Proud and Beautiful Despite Military #MeToo
I am looking for where to publish my book. If you know anyone looking for an author, please, send them my way! In the meantime, a blog it is! I was born on the beautiful Caribbean U.S. island of Puerto Rico (PR). My parents were all about being good, happy, and healthy. I went to private schools, and my “sports” were playing the violin and attending church. Growing up in Hispanic culture, I already knew about gender harassment. I mean, harassment is really about power and overpower versus (vs) empower. Typically, the male cock rules! I (might have) meant the bird…, right? It was “normal” for me to see men in power. Both my parents were professional, but my father “had to be” the one society would “really” recognize as the “breadwinner.” Did he do it on purpose? Did he want to oppress “Mami” (mom)? I don’t think so, but so it was. Upon graduation, I was the first in our family to enlist in the U.S. ARMY. Not sure what I was thinking. I guess I wanted to be my own person, vs. only “Dr. Flores’ daughter.” Well, living on the “mainland” was way colder than in PR; we could not speak Spanish, and I was a short, small, and not-that-strong recruit. I learned more about gender and sexual harassment. For example, while on enlisted basic training, several females were taking a break on the bleachers. All of a sudden, a female and her half-dozen followers started asking me about PR. She kept asking kind of-intimate stuff while getting closer to me. I did not feel that she wanted to hit me but hit on me. I was not used to a female doing that to me. I did not feel good about it. Therefore, I got off the bleachers and found my assigned “battle buddy,” who respected my personal space and beliefs. Later on, as a junior officer, one of the senior officers asked me to wear lipstick… By then, I was starting my Master’s in Industrial/Organizational (AKA: Work) Psychology. Therefore, in front of everyone, I “respectfully” told him that wearing lipstick was not in my job description. The Human Resources guy talked to him, and I was never asked for it again.
Another time, I was giving a conference about my Research Psychology work. I was wearing the expected uniform (see photo). A “gentleman (?)” staring at the ribbons on my chest asked me how I got “so far.” I replied with: “On my feet….” Leaving implied: “Not on my back!” Not sure how his pale skin got paler. I smiled, and I left him dumb-found, mumbling something. I had already been deployed to combat, where many get raped. The last one that comes to mind was when I was deployed/stationed in another country (I’d rather not disclose). I was not able to go there with my family. I was on my own. Little did I know that the “highest-brass” (officer) did not care to support fellow females. A few of us females who were not allowed to bring our families over had to work very long hours. One snowy evening, we had to report in uniform to some type of celebration (which I’d rather not disclose here). Have you heard the term you can take the girl out of wherever but can’t take that place out of the girl? Well, I am from PR and was previously living in (also hot-climate) Hawaii. Therefore, I put the pants (vs. the skirt) with warm leggings under. What happened? That individual did not lose one second to literally whisper in my ear, “Why are you wearing pants?” Again, harassment is about power and disempower. Needless to say that things were later on “addressed,” and between slander and libel, everything was put to rest. I was stronger and wiser.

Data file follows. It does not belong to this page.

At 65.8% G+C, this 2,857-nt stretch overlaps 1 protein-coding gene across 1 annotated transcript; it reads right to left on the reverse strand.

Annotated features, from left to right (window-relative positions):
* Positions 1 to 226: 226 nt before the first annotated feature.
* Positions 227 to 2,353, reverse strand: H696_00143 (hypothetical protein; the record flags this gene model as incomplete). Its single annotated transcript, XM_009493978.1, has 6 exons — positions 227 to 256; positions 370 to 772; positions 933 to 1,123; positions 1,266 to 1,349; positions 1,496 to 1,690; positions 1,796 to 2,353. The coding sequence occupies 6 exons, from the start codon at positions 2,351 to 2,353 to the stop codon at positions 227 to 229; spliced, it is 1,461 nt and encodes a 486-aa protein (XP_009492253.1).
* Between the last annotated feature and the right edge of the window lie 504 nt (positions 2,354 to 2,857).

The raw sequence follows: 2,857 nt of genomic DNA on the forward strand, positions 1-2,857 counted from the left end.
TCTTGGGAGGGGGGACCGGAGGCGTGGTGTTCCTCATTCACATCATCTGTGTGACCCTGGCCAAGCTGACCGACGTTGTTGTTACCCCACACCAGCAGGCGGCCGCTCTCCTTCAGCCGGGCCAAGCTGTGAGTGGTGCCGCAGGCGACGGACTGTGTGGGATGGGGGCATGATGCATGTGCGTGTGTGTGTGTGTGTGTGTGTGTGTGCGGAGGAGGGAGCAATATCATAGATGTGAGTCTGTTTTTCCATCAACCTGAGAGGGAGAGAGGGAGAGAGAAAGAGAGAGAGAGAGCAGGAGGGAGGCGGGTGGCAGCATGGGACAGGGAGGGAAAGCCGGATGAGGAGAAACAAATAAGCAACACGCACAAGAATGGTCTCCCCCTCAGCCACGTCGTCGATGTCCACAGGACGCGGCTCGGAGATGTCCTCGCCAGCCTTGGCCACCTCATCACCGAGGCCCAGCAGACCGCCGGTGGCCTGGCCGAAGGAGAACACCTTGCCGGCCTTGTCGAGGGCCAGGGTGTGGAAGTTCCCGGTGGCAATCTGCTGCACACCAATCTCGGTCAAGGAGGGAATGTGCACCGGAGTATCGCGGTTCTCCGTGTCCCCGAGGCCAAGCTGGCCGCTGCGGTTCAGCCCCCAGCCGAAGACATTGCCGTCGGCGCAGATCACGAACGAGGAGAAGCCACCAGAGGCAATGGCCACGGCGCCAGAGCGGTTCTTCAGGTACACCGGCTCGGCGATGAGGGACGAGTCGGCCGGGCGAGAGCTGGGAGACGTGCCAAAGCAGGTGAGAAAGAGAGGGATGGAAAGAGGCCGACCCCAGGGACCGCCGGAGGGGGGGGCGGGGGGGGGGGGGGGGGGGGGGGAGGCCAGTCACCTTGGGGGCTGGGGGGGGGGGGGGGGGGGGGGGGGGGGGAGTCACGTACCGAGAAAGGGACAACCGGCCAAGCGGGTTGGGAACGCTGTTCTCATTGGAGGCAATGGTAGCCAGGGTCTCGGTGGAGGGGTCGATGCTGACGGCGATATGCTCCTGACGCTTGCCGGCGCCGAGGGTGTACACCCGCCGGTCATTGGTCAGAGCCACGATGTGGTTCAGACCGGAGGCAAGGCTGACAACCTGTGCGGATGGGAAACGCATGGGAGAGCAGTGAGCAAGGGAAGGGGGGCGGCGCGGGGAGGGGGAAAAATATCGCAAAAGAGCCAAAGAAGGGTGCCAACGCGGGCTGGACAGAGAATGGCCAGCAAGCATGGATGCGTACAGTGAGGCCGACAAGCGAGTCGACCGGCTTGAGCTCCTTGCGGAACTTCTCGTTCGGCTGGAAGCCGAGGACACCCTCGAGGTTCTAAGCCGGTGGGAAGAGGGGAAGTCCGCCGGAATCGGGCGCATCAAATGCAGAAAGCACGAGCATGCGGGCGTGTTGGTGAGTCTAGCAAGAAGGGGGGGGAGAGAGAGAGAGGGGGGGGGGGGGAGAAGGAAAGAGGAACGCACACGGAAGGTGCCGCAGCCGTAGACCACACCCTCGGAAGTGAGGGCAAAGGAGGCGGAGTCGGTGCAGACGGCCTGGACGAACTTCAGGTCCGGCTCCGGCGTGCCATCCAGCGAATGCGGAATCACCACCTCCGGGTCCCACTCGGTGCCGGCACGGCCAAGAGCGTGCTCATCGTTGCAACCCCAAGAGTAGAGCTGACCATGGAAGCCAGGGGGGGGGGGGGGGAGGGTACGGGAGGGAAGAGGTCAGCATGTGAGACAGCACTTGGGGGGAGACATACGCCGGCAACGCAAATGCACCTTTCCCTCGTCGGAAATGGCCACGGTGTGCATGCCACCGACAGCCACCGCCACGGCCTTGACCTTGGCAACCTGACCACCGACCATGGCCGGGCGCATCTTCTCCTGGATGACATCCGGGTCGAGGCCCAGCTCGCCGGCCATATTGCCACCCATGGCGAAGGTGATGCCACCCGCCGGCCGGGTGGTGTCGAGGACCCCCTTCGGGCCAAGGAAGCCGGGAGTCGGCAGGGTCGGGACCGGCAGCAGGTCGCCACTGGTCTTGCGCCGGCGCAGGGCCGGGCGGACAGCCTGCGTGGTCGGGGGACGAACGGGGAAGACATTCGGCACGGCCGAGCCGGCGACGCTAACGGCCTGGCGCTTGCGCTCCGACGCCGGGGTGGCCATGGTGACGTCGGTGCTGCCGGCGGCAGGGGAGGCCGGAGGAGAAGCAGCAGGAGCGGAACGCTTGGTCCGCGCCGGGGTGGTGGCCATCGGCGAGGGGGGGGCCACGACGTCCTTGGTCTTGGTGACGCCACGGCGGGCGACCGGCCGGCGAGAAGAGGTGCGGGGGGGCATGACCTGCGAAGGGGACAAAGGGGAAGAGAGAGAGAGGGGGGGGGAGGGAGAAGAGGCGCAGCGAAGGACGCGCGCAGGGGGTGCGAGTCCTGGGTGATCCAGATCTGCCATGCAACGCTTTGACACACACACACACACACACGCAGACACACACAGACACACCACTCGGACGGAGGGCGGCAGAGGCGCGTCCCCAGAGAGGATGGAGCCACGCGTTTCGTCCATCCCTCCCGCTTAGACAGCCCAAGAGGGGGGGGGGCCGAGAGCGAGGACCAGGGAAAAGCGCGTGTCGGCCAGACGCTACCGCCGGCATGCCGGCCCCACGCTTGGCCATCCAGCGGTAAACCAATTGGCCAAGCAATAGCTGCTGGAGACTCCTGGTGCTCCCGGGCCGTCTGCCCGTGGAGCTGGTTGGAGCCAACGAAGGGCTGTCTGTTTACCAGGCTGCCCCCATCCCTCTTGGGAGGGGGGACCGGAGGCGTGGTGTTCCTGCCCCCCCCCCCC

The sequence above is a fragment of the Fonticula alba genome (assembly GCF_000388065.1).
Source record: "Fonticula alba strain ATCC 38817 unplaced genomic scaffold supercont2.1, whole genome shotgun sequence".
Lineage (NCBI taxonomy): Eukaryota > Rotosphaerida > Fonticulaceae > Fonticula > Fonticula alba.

Once I retired, I ended up having breast cancer. Again, I had to hear many “medical” opinions about removing only the tumor to “save my tetas.” That is, a part/ lumpectomy or the whole breast with the tumor. This happened right after I had chosen the radical double mastectomy (“dos, por favor”). Then, having to engage in a somewhat amicable discussion on the size of the implants, when, again, I had said, “Please, same or smaller!” Having to hear why it would be “a mistake.” How many women would love to have bigger breasts. To which I would then reply with, “Great, but I am not them!” My father was a sports-medicine doctor, and my mother had four kids. I know the number that a big weight on the front can do to our backs. Finally, more hours had to go by listening to them trying to “save my nipples and areolas.” I was a published Research Psychologist by then, so data was normal to me. “Can’t the cancer cells get into the nipples?” I asked. “Yes, but it is just a probability…” I would hear back. Well, I emphatically reminded them, next to my agreeing husband, that one prolific mutant cell was enough for “us;” To please, take them both out as well. Yes, for a few years, I had to endure multiple surgeries, chemotherapies, radiations, and implants. When I thought I was done, I got “capsular contraction,” which means that the tissue of the radiated former-cancer breast was wrapping/strangling the foreign object, AKA: implant. After one more smaller-sized try and a subsequent repeat, I asked them to “Please, just take everything off!” So they did, and I am now free. I guess the story never ends… One day, I wanted to take a photo of feeling: happy and free after four cancer treatments years (now only on the hormone-suppressing pill). That goal seemed to embarrass a few people (family as well), so I looked into legalities as I did not want to “flash” anyone. Gladly, since I only have scars where I had breasts, it is not considered “genitalia.” Therefore, there is nothing to “flash.” You can see more looking at a man’s bare chest or a mom milking her baby. A good friend and neighbor took me to the beach to “heal,” and you can see the photo here.
Believe in your truth. Remember your beauty. Stay happy and free. With love, Melba Stetz.
(Previously posted at one of my friend's awesome magazine/journal: https://mb-element.wixsite.com/element/post/proud-and-beautiful-despite-military-metoo).